05 November 2009

The Spirit of the Lord comes upon Samson and he murders 30 men for their clothes

Just when you think the stories in Judges couldn't get any stupider, the next one comes along to prove you wrong.

Take the story of Samson, for example.

It starts out in the usual way, with the children of Israel doing evil in the sight of the Lord and the Lord doing what he always does in such cases: he sells them. (Except that this time the Bible says he "delivered" them to the Philistines for forty years, so maybe the Israelites were a gift and he didn't get paid for them.)

Of course, after giving, selling, or renting the Israelites to the Philistines, God needed to find someone to help kill the Israelites' new owners. And that, as you probably guessed, is where Samson comes in.
(This is the first time that the third step in God's famous four-step process was skipped. At least I can't find where the Israelites cry out to the Lord. Oh well, maybe they cried out, but God couldn't hear them or just forgot to tell us about it.)

Samson's birth was a lot like Jesus'. An angel visited his mom to announce that she was going to have a son. He even came again unto her when her husband wasn't around and got her pregnant.
So Samson's birth was a fucking miracle.
And the Lord blessed him ... and the Spirit of the LORD began to move him at times. Judges 13:24-25
The first thing the Bible tells us about Samson is this:
Samson ... saw a woman ... of the daughters of the Philistines ... And Samson said unto his father ... Get her for me; for she pleaseth me well. Judges 14:1-3
Now Samson's folks were a bit troubled by this, since they knew how crazy God gets when an Israelite even thinks about marrying a non-Israelite. But then they didn't know that this was all a part of God's plan.
But his father and his mother knew not that it was of the LORD, that he sought an occasion against the Philistines. Judges 14:4
Samson was on his way to visit his new Philistine girlfriend when "the Spirit of the LORD came mightily" on him. Now in the Bible, there's pretty much only one thing that happens when the Spirit of the Lord comes upon somebody: the spirit-filled person kills something. That's what happened here.
Behold, a young lion roared against him. And the Spirit of the LORD came mightily upon him, and he rent him as he would have rent a kid. Judges 14:5-6
When he arrived his Philistine girlfriend's place "she pleased Samson well" and then he returned home. On his way he saw the lion carcass...
...and, behold, there was a swarm of bees and honey in the carcase of the lion. Judges 14:8
Which, of course, was another miracle.

The spirit of God came upon Samson and he killed a lion. Then God sent bees to make honey from the dead lion's body.

Of course, it's also possible that the dead lion was covered with flies (not bees) and the putrefying flesh and maggots looked like honey to the dumb as shit Samson. (In which case the "honey" would have been pretty nasty stuff!)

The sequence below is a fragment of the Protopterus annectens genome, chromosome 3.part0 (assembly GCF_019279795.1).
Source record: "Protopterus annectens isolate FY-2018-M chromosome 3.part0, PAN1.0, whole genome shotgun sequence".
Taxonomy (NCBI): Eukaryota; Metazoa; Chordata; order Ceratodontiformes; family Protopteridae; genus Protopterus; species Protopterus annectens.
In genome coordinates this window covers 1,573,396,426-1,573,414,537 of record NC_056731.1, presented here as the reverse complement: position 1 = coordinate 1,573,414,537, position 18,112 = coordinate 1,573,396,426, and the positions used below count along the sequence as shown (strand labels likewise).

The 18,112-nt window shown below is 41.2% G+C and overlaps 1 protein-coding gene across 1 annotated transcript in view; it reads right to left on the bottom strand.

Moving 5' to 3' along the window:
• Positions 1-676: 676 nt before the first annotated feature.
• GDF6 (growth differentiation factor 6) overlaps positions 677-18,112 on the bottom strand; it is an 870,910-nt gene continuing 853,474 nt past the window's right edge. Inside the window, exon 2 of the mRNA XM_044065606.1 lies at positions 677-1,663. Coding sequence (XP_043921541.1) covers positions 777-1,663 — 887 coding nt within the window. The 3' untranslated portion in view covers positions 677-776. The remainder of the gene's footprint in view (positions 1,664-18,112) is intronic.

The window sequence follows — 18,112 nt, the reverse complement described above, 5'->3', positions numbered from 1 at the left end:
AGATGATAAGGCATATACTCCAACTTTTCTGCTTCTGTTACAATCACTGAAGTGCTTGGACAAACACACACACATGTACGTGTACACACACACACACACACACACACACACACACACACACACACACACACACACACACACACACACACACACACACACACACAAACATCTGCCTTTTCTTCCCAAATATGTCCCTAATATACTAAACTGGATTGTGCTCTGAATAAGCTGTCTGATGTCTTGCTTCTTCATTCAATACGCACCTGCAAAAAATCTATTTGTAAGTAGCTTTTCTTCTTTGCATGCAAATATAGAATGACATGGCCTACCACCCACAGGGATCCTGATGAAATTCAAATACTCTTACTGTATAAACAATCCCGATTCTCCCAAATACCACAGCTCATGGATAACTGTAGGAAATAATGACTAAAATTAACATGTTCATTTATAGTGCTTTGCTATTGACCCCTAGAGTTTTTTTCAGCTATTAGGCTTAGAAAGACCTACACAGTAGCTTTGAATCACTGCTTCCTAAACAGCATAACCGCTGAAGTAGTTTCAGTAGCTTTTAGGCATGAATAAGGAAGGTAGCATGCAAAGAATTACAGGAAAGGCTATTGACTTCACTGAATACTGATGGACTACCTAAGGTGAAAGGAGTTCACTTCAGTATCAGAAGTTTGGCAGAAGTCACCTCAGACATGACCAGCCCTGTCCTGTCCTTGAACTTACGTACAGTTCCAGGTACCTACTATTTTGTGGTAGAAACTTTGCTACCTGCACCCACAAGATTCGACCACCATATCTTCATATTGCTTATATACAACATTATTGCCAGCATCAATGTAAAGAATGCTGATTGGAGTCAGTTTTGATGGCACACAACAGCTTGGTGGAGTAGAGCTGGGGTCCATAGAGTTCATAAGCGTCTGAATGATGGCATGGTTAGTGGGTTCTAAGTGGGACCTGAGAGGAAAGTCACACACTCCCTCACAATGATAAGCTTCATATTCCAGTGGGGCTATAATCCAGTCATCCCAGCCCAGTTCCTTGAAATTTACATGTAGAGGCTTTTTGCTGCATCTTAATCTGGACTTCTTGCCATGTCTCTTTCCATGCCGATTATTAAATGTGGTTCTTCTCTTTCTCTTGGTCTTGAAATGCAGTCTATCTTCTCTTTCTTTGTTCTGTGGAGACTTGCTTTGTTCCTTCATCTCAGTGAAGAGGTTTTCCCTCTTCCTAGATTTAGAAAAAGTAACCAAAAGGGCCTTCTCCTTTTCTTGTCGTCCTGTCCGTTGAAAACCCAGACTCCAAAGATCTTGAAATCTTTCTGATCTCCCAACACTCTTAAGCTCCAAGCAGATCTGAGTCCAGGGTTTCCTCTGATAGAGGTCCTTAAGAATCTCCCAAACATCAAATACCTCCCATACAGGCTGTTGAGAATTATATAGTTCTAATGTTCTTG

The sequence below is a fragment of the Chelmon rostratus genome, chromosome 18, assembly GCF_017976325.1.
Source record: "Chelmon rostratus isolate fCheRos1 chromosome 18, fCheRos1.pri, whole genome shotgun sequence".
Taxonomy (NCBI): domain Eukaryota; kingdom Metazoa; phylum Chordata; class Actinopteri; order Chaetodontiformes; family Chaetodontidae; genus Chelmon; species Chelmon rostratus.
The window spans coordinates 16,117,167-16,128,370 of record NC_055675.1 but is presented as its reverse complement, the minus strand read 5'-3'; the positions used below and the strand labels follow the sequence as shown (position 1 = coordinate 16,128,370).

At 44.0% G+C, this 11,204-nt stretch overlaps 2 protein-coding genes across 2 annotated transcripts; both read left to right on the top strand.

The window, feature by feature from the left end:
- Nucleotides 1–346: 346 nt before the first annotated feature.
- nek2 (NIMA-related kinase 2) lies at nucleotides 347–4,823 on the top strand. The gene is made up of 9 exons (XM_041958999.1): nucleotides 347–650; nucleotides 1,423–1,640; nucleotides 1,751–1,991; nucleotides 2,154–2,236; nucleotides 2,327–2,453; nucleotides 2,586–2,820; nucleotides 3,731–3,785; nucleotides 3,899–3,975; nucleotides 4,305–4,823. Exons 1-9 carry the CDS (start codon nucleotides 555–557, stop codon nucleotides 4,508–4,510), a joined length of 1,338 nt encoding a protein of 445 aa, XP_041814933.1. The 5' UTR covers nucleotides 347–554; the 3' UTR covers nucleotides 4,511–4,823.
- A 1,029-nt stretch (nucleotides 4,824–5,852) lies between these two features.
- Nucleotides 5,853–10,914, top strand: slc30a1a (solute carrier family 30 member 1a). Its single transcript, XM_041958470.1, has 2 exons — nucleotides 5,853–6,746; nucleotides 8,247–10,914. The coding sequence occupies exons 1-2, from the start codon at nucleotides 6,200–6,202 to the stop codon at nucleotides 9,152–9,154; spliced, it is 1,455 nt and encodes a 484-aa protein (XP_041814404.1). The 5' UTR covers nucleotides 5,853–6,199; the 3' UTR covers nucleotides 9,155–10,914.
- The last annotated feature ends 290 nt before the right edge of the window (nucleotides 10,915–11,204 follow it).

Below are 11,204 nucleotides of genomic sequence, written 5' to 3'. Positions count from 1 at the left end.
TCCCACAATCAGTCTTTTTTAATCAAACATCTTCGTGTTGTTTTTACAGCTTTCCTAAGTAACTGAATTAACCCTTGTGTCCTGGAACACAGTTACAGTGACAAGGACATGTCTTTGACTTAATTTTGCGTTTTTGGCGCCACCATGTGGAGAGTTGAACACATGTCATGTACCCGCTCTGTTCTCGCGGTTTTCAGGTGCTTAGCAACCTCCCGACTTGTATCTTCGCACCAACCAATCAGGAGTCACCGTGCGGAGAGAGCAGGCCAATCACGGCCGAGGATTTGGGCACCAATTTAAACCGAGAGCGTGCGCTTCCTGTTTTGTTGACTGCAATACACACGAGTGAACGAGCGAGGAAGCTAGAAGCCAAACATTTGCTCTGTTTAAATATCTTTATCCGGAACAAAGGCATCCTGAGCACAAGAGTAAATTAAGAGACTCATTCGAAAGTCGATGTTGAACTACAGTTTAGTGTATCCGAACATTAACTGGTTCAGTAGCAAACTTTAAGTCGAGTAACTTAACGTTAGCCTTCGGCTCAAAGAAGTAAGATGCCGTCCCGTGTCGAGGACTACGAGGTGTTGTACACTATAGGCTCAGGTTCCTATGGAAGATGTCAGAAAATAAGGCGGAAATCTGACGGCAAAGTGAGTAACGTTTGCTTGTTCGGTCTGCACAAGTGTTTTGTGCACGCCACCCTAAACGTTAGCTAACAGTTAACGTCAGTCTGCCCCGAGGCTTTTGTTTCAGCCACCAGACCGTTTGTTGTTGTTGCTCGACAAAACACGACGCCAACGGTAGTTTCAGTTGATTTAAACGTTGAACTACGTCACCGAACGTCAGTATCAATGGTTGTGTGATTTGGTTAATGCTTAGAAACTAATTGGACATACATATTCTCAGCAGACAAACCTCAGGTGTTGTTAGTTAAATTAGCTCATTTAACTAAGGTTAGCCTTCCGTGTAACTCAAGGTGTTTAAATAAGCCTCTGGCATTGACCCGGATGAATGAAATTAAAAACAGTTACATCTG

Well whatever it was, Samson thought it tasted pretty darned sweet. He even brought some home to his folks, although he didn't tell them where it came from.
And he took thereof in his hands, and went on eating, and came to his father and mother, and he gave them, and they did eat: but he told not them that he had taken the honey out of the carcase of the lion. Judges 14:9
Although the Bible doesn't actually say so, I guess Samson married the Philistine woman that pleased him well. And they had a week-long party with thirty of Samson's new-found Philistine friends.

At the party Samson told a riddle.
I will now put forth a riddle unto you ... Out of the eater came forth meat, and out of the strong came forth sweetness. Judges 14:12-13
Wasn't that a great riddle? Anyway, Samson told his guests that whoever could figure it out before the week of partying is over would get 30 sheets and 30 garments. But whoever can't will have to give Samuel 30 sheets and 30 garments.

Now the party goers took the riddle pretty seriously. So they asked Samson's new wife to tell them the answer or they'd burn her house down. She finally got the answer from Samson and then she told the guys at the party. So Samson didn't get his 30 sets of sheets and garments.

Samson was pissed. He accused his guests of ... well, I'm not sure what. Here's what he said:
If ye had not plowed with my heifer, ye had not found out my riddle. Judges 14:18
So the party animals plowed with Samson's heifer and they found out his riddle.
And then God gets involved again.
And the Spirit of the LORD came upon him, and he went down to Ashkelon, and slew thirty men of them, and took their spoil, and gave change of garments unto them which expounded the riddle. Judges 14:19
So Samson went to another Philistine town (Ashkelon) and killed 30 men and took their clothes to give to the guys at his party for solving the riddle.

Oh, and then in the next verse, Samson's new wife is given to the best man at his wedding.
But Samson's wife was given to his companion, whom he had used as his friend. Judges 14:20
So everything worked out according to God's plan. Samson's brief (1 week) marriage, the lion and honey episode, the clever riddle and the clothing bet -- It was all carefully planned by God so that, in the end, Samson would murder thirty men for their clothes.